The Lost Boys: How two towns cope with the impact of suicide

The Lost Boys: How two towns cope with the impact of suicide

Suicide in Scotland is at a five-year high with three times more men than women taking their lives last year. Families from two former industrial towns, Motherwell and Wishaw, speak about losing brothers, sons and partners.

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It was a blustery February afternoon when Yvonne Welsh shut the door of her Motherwell home. She had gone to run errands and had left one of her three sons, Lloyd, playing video games in his bedroom.

Having been away for no more than 40 minutes, Yvonne returned to an unusually quiet house. “I shouted up to Lloyd that I’d got a McDonald’s. I texted him. He didn’t reply. He always had his phone on him. I shouted on him. No reply.”

Moments later she discovered her son was dead.

Lloyd Welsh
Lloyd Welsh’s family try to remember him as the smiley practical joker

The 22-year-old had taken his life in the family home but had given no warning and had left no note.

Lloyd’s parents and brothers try to remember the smiling young man who would play practical jokes, and not the boy who retreated into himself in the last year of his life.

Yvonne says she sometimes feels angry and guilty but mostly she feels sad that her son could not come to her. “Lloyd doesn’t know what he’s done to this family,” she says.

The death has had a profound impact on Jordan, Lloyd’s 26-year-old brother. He is a standout player for local amateur football team Motherwell Thistle, a club which has been scarred by suicide.

‘I know that he loved me’

In 2017, Thistle player John Fowler killed himself. It was the beginning of a number of suicides connected to the team. In August last year, the team’s goalkeeper Paul Gerard Aiton – or PG, as he was known – killed himself at home.

When the team lifted a trophy at the end of the season, they wore black armbands bearing his name. His family – including an infant daughter PG would never meet – watched from the stands.

Like Lloyd, PG gave no warning. His mother Catherine says she feels “angry, embarrassed and ashamed of him”, but she still loves him.

“I love him to bits, it’s unconditional. It’s so hard, knowing you’re never going to see him again – ever.”

Faith and Naomi
Paul Gerard Aiton’s partner Naomi with Faith, the baby daughter he never met

When PG died, his partner Naomi was three months pregnant.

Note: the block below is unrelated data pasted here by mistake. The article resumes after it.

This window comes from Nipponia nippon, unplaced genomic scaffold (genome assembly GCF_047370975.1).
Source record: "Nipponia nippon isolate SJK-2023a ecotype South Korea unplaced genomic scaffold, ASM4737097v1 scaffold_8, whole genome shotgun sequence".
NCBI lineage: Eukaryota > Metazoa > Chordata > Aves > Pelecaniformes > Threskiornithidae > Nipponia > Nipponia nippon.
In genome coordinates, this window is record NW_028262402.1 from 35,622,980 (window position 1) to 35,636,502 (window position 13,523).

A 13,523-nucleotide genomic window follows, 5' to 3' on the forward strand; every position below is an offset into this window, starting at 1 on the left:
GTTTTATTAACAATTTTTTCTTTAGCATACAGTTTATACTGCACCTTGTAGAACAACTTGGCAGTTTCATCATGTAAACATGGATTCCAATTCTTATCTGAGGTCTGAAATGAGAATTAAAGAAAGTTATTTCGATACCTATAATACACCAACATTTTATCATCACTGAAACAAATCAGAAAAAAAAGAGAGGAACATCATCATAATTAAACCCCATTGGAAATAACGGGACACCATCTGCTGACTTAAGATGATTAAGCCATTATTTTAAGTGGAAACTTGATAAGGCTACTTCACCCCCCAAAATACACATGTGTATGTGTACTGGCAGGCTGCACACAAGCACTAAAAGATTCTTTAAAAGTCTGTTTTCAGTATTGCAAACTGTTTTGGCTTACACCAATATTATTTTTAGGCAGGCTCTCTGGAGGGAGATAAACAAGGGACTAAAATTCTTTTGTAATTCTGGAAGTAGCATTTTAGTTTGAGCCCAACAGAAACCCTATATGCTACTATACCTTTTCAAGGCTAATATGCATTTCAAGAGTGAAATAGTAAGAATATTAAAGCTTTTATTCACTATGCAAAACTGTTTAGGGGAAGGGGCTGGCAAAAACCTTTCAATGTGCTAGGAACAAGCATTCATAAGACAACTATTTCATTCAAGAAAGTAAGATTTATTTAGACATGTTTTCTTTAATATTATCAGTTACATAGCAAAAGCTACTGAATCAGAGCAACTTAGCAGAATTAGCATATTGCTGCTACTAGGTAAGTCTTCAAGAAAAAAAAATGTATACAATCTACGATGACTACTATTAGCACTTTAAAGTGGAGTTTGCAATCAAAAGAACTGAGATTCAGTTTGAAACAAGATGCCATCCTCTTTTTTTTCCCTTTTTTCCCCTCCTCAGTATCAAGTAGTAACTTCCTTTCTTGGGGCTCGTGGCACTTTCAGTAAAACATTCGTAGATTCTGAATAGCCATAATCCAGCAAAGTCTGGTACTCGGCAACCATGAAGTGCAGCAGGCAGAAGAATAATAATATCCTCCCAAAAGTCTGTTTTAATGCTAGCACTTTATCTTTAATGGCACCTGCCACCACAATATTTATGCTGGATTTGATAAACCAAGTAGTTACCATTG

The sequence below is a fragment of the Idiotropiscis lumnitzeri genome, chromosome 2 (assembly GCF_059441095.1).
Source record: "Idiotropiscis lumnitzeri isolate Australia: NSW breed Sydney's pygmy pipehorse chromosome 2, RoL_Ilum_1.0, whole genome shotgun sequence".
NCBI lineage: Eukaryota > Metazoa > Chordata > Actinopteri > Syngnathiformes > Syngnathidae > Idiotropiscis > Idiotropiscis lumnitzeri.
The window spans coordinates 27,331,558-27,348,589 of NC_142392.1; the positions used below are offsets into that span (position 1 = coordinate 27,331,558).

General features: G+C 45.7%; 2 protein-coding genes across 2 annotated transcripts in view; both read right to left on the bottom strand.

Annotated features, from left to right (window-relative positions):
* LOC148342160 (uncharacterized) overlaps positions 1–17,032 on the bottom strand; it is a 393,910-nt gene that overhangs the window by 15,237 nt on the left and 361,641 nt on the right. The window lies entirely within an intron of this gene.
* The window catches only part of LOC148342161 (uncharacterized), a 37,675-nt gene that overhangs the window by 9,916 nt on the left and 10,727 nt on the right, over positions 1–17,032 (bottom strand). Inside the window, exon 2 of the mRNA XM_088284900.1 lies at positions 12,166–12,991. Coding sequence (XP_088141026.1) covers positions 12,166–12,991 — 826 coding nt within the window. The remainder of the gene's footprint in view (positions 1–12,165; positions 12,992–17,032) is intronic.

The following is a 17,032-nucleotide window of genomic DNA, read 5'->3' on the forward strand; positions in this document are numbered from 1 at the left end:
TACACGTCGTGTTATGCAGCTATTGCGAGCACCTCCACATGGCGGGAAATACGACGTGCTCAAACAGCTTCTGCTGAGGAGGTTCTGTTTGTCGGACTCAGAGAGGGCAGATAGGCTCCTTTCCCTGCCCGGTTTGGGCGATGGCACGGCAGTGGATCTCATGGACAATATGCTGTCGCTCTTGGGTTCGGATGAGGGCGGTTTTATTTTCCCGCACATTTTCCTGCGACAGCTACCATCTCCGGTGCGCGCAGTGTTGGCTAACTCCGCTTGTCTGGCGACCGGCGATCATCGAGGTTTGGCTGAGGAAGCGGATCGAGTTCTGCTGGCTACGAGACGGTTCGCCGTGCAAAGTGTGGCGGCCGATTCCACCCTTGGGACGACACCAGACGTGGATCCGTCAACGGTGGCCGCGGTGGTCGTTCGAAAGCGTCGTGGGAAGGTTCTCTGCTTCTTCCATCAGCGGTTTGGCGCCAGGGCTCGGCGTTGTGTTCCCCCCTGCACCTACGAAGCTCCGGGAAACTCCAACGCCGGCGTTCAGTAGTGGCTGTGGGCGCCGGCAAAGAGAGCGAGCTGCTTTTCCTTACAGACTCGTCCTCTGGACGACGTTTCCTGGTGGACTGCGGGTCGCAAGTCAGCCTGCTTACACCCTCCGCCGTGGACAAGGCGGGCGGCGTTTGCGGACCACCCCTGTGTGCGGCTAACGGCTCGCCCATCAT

It was “brilliant” when Faith was born, says Naomi. She adds: “But at the same time when I was in the hospital I was thinking, ‘where is he?’.

“And his family, you could see that they were visibly upset because everybody’s thinking ‘he should be here’. It does make you question – especially when we used to talk about the future – it does make you question if it was all a lie, but, I know that it wasn’t. I know that he loved me and he would have never hurt me.”

Motherwell Thistle, like each of the families, is having to cope with the grief of suicide. Four young men who are linked to the club have killed themselves in the past two years.

Margaret McMillan, the club’s secretary, said she felt she had lost sons. With so much sadness surrounding the team, there have been times she has contemplated giving it up. “But I’ve got 18 other guys on this team that you can’t give up on. You’ve just got to keep going, and try and do your best, and that’s all we can do.”

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Are you struggling to cope?

Call Samaritans free on 116 123 (UK and Ireland) or visit the Samaritans website to find details of the nearest branch. Samaritans is available round the clock, every day of the year. Mind has a confidential telephone helpline – 0300 123 339 (Monday-Friday, 9am-6pm).

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In Wishaw, three miles east of Motherwell, there have been more deaths – Daryl O’Rourke (17); Stephen Mearns (19); Callum Dunne and his friend Murray (both 16) all killed themselves within a seven-week period in the spring of 2018.

Some of the boys were friends, others knew of each other and, like Lloyd and PG, none gave any warning.

They left behind families, friends and a community still asking why so many young lives were lost in this way and so close together.

“It felt as if there was one suicide after another,” said Shannon Brown, the sister of Callum.

On 23 May 2018, a front page of the Wishaw Press featured three black-and-white photographs of Murray, Callum and Stephen, with the headline “Why?”.

“Enough is enough,” it declared. “We need to talk about suicide.”

Motherwell and Wishaw sit in Scotland’s central belt, 20 miles east of Glasgow and 40 miles west of Edinburgh. They were towns built on a powerful industrial base of coal mines and steel works. All are gone.

Ravenscraig steel plant, on the border of the two towns, was once the busiest steel-maker in Western Europe employing more than 10,000 people. Now it’s one of the continent’s largest brownfield sites.

Lloyd’s brother Jordan plays home games for Motherwell Thistle at the new sporting complex near the site, which is named after Ravenscraig.

The area has been in economic decline and it wears the signs – shuttered shop fronts and pawn shops offering to buy gold.

Man with head in hands

BBC Suicides in Scotland

2011-2017

  • 5,286Total number of deaths
  • 73%Suicide deaths were male
  • 47%Aged 35-54 when they died
  • 73%Single, widowed or divorced
  • 67%Employed at the time of death

Source: National Statistics

NHS research suggests suicide is three times more likely among those living in the most economically deprived areas than in the least deprived, and more likely to occur in areas which have experienced deindustrialisation.

Three quarters of people who kill themselves in the UK are men. In Scotland, which has the highest suicide rate in Britain, more than half of those who died in this way last year were under 45.